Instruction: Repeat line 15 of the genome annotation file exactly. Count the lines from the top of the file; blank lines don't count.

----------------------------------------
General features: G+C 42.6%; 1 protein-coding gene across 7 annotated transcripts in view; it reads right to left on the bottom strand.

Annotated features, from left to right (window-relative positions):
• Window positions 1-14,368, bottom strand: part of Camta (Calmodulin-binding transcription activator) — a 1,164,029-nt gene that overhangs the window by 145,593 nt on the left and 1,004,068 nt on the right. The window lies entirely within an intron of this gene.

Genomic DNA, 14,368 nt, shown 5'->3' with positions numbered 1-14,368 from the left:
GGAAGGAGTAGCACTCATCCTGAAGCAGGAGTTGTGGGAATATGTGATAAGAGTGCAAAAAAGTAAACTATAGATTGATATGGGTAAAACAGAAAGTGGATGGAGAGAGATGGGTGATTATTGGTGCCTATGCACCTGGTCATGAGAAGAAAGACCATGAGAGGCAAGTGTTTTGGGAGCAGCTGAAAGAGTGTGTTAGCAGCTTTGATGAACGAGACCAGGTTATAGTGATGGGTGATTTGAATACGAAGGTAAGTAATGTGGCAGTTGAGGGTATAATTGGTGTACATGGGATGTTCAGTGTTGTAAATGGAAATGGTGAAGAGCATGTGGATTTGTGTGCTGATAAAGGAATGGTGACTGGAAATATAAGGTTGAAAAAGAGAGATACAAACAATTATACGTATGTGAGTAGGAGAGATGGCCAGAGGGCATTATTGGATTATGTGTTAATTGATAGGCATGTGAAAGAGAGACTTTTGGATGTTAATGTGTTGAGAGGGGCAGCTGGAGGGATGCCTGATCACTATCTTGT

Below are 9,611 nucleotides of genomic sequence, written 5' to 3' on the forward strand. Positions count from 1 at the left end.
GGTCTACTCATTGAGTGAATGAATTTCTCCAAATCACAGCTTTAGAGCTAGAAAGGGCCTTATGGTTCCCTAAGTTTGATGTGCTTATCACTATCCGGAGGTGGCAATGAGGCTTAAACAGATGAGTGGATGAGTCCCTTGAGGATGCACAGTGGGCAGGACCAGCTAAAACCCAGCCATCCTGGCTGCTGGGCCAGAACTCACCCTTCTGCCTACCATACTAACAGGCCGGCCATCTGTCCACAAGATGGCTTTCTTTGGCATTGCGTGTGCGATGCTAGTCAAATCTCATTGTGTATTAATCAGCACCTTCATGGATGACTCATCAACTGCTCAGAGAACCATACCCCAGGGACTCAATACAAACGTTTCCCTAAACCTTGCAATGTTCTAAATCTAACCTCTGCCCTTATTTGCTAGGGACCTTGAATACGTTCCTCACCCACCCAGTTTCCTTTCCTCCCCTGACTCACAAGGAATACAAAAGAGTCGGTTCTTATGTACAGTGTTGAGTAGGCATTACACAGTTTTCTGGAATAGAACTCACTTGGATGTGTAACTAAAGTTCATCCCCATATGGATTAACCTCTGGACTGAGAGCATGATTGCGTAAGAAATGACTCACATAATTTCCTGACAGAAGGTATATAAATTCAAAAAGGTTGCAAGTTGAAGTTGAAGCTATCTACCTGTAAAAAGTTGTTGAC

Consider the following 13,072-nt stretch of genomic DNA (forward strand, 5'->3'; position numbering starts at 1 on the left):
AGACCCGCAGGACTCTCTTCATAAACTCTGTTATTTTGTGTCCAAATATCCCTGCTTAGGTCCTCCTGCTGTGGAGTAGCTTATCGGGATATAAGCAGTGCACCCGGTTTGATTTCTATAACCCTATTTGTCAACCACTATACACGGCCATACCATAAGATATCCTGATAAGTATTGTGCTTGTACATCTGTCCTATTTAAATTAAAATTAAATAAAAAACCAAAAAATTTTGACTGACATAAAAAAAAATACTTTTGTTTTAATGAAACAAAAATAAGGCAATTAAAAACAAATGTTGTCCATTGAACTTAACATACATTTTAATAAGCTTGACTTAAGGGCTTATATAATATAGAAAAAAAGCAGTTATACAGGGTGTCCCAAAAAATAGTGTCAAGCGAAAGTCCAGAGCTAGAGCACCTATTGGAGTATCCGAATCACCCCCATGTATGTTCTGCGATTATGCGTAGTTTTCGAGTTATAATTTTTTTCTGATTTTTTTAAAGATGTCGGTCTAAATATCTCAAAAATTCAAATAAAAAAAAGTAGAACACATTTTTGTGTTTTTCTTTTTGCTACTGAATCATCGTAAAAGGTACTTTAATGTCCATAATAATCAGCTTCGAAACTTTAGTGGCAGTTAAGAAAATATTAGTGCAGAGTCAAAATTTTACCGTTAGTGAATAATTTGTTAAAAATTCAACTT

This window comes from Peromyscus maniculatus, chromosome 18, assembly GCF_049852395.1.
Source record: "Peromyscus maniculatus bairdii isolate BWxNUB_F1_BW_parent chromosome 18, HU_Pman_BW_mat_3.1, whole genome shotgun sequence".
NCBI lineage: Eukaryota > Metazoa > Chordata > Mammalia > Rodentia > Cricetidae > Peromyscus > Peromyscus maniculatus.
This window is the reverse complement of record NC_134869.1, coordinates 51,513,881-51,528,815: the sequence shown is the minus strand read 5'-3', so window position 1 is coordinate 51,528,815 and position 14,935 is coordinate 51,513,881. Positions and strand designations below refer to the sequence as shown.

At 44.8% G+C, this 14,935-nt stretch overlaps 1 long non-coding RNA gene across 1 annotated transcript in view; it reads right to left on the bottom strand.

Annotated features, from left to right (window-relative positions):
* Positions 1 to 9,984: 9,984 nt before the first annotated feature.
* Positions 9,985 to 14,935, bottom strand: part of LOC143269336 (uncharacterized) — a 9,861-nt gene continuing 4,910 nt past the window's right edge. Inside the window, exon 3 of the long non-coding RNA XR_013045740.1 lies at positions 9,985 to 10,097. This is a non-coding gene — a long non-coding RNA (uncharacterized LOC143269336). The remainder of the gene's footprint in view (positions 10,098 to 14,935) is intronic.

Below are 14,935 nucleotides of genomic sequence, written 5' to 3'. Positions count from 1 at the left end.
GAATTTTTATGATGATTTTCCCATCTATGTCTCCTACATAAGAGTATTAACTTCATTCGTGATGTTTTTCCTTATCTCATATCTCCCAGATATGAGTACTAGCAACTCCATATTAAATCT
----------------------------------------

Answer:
Annotated features, from left to right (window-relative positions):